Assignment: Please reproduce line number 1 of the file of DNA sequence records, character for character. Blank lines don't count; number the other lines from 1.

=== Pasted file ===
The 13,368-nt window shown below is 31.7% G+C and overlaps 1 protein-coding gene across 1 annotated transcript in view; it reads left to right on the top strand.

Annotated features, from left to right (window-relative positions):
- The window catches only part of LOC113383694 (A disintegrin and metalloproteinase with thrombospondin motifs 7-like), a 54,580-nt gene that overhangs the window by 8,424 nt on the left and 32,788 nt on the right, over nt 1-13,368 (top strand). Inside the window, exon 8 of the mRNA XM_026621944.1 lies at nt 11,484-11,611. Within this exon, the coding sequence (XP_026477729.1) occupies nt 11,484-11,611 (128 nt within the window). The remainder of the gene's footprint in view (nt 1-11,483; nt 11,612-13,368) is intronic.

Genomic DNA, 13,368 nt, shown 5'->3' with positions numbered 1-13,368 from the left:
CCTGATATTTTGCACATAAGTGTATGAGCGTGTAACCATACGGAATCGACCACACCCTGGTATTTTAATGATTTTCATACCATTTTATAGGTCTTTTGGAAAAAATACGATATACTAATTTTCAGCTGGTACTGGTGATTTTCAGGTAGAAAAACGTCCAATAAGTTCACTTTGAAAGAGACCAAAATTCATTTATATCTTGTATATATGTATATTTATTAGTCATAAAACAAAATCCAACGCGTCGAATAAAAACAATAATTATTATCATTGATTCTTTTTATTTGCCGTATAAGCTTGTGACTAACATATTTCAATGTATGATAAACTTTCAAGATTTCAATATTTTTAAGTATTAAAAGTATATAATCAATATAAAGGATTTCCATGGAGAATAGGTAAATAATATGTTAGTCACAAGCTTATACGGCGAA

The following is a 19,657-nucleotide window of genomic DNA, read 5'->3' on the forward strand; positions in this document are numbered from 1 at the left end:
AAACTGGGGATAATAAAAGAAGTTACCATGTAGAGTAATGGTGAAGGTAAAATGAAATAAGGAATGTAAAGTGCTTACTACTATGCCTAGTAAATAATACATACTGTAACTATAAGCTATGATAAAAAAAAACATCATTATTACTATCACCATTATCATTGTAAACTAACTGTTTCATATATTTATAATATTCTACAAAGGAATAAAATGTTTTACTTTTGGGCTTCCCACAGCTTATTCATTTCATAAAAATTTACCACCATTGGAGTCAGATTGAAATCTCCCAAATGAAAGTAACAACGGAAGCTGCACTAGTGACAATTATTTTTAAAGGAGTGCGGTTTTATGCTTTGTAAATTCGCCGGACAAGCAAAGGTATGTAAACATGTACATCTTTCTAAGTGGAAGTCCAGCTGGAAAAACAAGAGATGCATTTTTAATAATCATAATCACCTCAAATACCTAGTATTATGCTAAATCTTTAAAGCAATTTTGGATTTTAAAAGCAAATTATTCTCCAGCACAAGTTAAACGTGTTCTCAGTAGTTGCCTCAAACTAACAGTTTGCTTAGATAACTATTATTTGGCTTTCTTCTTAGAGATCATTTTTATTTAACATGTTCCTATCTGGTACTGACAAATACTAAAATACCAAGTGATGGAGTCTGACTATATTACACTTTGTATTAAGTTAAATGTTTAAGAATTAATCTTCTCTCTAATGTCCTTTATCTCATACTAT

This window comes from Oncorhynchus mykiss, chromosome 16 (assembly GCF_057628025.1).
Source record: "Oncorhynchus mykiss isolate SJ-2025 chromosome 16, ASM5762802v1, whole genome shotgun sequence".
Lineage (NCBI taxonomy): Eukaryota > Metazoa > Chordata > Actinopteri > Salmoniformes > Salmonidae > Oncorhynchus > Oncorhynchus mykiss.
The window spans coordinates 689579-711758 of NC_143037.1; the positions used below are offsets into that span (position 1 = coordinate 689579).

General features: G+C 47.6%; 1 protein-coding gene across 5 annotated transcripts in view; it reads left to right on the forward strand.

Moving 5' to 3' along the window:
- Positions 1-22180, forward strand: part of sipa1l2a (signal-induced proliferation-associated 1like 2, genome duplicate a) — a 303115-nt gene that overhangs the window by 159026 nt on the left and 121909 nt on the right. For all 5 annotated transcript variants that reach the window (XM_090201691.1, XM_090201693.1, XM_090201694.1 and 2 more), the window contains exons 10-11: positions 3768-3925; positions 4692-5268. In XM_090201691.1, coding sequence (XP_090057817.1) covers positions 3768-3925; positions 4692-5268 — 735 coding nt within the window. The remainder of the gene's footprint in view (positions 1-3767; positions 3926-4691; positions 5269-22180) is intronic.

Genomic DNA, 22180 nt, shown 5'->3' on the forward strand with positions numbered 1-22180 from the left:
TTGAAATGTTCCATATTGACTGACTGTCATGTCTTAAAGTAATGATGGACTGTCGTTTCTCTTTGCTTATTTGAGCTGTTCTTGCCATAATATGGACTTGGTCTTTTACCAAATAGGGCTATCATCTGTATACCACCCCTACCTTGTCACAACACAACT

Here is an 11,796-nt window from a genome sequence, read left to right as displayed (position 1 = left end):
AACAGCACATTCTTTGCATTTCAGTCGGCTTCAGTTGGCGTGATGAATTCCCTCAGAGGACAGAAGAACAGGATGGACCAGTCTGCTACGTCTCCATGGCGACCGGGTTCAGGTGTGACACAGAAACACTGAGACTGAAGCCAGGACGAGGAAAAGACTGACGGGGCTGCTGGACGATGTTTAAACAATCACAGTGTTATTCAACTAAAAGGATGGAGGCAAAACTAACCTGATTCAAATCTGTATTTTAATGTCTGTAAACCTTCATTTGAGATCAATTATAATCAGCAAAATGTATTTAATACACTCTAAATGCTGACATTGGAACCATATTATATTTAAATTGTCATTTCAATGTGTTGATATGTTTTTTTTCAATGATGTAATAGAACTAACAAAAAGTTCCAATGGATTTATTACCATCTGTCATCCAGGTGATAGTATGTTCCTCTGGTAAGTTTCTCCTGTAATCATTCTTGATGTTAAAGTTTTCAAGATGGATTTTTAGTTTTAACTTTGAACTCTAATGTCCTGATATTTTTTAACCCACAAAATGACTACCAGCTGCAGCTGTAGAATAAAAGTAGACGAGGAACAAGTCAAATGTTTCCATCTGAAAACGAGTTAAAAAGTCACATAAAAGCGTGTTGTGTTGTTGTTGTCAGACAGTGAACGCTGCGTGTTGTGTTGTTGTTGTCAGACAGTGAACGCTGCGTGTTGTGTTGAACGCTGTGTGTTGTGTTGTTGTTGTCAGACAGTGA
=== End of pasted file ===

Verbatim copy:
The 13,368-nt window shown below is 31.7% G+C and overlaps 1 protein-coding gene across 1 annotated transcript in view; it reads left to right on the top strand.